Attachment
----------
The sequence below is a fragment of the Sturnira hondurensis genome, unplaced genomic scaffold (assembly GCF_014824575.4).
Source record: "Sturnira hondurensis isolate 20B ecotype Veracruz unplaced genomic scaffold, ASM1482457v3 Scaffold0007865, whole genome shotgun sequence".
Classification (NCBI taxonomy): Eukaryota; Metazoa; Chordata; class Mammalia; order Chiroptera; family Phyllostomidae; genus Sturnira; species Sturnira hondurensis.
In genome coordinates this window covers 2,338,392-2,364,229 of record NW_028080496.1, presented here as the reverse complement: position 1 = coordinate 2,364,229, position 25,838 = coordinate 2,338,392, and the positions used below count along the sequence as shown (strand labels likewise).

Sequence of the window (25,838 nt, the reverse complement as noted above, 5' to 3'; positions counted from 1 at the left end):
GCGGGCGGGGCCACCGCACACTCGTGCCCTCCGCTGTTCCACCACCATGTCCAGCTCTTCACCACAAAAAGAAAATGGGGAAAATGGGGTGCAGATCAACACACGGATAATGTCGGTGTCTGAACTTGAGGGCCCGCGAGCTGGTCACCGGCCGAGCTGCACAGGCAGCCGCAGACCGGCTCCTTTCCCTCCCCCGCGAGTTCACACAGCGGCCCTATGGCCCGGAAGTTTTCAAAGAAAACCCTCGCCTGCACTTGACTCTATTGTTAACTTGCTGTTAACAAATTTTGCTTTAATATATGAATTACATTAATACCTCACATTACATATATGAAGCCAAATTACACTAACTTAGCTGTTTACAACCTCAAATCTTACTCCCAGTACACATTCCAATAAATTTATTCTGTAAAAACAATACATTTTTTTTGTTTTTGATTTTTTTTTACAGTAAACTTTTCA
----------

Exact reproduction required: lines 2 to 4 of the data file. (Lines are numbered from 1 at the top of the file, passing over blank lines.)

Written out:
Source record: "Sturnira hondurensis isolate 20B ecotype Veracruz unplaced genomic scaffold, ASM1482457v3 Scaffold0007865, whole genome shotgun sequence".
Classification (NCBI taxonomy): Eukaryota; Metazoa; Chordata; class Mammalia; order Chiroptera; family Phyllostomidae; genus Sturnira; species Sturnira hondurensis.
In genome coordinates this window covers 2,338,392-2,364,229 of record NW_028080496.1, presented here as the reverse complement: position 1 = coordinate 2,364,229, position 25,838 = coordinate 2,338,392, and the positions used below count along the sequence as shown (strand labels likewise).